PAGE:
For twin cam carburettored engines:
Again the approach of using a pair of twin carburettors and a camshaft is the best way to wring more power from these engines, after which work should centre on machining the cylinder head.
For fuel injected engines:
The most effective modification (short of engine rebuilds!) is probably to replace the electronic control unit (or 'chip'). A variety of these are available, but all should increase the power and improve the driveability. For Tipo's the number of 'off-the-shelf' units is limited, but it is possible to buy a unit which can be programmed to any car and this will fulfill the role nicely.
Other things to do on all engines should include fitting a cold air intake, a large diameter pipe (minimum 5cm) to provide air from outside the engine bay to the air filter. The exhaust manifold can also be lagged with thermal cloth or tape to keep the exhaust gases hotter (and thus reduce back pressure) and also to keep the underbonnet (and hence intake and fuel) temperatures lower.
The high tension leads can also be replaced with performance ones.
After modifying the engine it may be worth fitting an oil cooler (depending on the level of modification carried out). If overheating is a problem due to the increased power output then a small hole can also be drilled through the plate in the thermostat.
Regarding the transmission the main requirement is to uprate the clutch to handle the increase in power and torque achieved though the engine modifications. Friction plates can be purchased with improved materials and heavier duty pressure plates are also available. Whilst doing this it is worthwhile lightening the flywheel.
2. The brakes.
Initially it is relatively easy to replace the brake discs with drilled and grooved items, and the pads for a harder compound. The latter should not be too hard (ie no race pads on the road) or they will not function effectively at the normal 'road' operating temperatures. Stainless steel braided flexible hoses will improve the pedal feel and reduce the chance of damage whilst DoT5 fluid (not silicon) will increase the temperature at which it can operate effectively. If the brakes are getting too hot the dustguards can be removed and/or ducts fitted, taking air from behind the front bumper.
If more serious braking is required the next modification would be to increase the disc size. The easiest route (for the smaller engined models) is to use the brakes from the quicker Tipo's (ie 16V); both the discs at the front and rear. For the 16V, and others if required, it is possible to use larger discs with a bracket allowing use of the production callipers, or alloy four pot callipers can be fitted.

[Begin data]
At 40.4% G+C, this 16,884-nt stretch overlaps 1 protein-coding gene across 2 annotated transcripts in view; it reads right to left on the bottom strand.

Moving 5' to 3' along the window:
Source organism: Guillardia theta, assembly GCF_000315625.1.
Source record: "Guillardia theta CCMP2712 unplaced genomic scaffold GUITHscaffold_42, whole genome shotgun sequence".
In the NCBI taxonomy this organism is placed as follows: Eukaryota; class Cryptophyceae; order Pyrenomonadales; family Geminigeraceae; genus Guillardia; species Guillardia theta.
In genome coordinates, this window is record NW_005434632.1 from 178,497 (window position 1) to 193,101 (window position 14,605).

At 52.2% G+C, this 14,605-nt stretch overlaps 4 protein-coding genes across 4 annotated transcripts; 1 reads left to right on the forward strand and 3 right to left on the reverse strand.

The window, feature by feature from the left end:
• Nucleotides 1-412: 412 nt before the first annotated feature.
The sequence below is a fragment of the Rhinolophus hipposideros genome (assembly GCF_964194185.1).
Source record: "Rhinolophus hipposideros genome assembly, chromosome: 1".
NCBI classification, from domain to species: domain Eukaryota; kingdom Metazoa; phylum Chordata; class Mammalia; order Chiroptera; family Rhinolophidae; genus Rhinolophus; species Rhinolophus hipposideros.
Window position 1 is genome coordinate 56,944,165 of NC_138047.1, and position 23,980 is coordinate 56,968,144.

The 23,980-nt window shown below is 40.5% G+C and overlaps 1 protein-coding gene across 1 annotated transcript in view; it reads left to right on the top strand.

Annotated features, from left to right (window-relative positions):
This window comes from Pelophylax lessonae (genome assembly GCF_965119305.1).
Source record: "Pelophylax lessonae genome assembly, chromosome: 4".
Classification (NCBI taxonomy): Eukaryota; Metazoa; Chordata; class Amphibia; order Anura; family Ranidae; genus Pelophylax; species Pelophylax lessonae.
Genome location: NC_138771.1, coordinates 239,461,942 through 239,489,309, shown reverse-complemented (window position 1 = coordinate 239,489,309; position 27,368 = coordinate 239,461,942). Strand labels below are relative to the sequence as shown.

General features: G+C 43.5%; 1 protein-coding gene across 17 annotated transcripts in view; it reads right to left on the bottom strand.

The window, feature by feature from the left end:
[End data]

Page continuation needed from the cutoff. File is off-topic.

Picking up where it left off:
In order to improve the balance of the car under braking it is desireable to be able to adjust the balance of braking from front to rear (and vice versa). This can be accomplished by fitting a bias valve in the line to the rear brakes, usually in a position so that it can be reached from the drivers seat.
3. The suspension.
The easiest improvement,and the one which will probably bring the single most noticeable change, is to replace the full set of dampers and springs. A variety of kits are available which include four matched dampers and springs. Top adjustable units are compromised, but are good for road and track day cars since it allows the suspension to be adjusted between these two, rather different, requirements. Coil over units add more adjustability and can be purchased outright, or can be made from standard dampers by welding a threaded sleeve to the standard tube.
There are then two other main suspension aims; to reduce the flexiblity in the suspension and to increase the stiffness of the car, both of which aim at more accurate control of the wheel movement. To reduce the flexibility it is possible to fit nylon bushes instead of the normal production rubber items, or if perfection is desired the suspension can be fitted with metallic bearings (rose joints / rod ends). Spherical bearing top mounts can also be used. To stiffen the car it is most popular to fit strut braces. These can be fitted to the front and rear. For more extreme cases a rollcage can be fitted.....